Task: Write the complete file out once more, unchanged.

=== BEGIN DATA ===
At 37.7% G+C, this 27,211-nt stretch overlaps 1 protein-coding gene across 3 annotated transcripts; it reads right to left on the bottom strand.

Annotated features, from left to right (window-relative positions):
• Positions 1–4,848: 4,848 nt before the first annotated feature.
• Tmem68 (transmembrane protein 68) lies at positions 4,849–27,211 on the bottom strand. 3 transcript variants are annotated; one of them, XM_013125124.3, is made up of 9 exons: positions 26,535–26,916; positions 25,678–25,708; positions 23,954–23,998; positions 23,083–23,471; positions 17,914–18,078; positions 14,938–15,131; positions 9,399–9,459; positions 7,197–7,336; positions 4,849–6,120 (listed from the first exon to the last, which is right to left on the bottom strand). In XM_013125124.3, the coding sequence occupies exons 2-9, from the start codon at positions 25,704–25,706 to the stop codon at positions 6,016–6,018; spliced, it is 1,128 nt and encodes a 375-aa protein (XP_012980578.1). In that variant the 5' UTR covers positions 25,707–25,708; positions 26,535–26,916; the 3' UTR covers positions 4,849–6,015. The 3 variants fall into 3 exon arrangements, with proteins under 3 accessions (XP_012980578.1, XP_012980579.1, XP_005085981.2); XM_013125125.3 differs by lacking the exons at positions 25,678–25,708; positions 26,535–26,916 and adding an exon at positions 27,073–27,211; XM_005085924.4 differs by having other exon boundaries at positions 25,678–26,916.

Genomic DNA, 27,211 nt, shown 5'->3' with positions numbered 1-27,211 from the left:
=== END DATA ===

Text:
At 37.7% G+C, this 27,211-nt stretch overlaps 1 protein-coding gene across 3 annotated transcripts; it reads right to left on the bottom strand.

Annotated features, from left to right (window-relative positions):
• Positions 1–4,848: 4,848 nt before the first annotated feature.
• Tmem68 (transmembrane protein 68) lies at positions 4,849–27,211 on the bottom strand. 3 transcript variants are annotated; one of them, XM_013125124.3, is made up of 9 exons: positions 26,535–26,916; positions 25,678–25,708; positions 23,954–23,998; positions 23,083–23,471; positions 17,914–18,078; positions 14,938–15,131; positions 9,399–9,459; positions 7,197–7,336; positions 4,849–6,120 (listed from the first exon to the last, which is right to left on the bottom strand). In XM_013125124.3, the coding sequence occupies exons 2-9, from the start codon at positions 25,704–25,706 to the stop codon at positions 6,016–6,018; spliced, it is 1,128 nt and encodes a 375-aa protein (XP_012980578.1). In that variant the 5' UTR covers positions 25,707–25,708; positions 26,535–26,916; the 3' UTR covers positions 4,849–6,015. The 3 variants fall into 3 exon arrangements, with proteins under 3 accessions (XP_012980578.1, XP_012980579.1, XP_005085981.2); XM_013125125.3 differs by lacking the exons at positions 25,678–25,708; positions 26,535–26,916 and adding an exon at positions 27,073–27,211; XM_005085924.4 differs by having other exon boundaries at positions 25,678–26,916.

Genomic DNA, 27,211 nt, shown 5'->3' with positions numbered 1-27,211 from the left: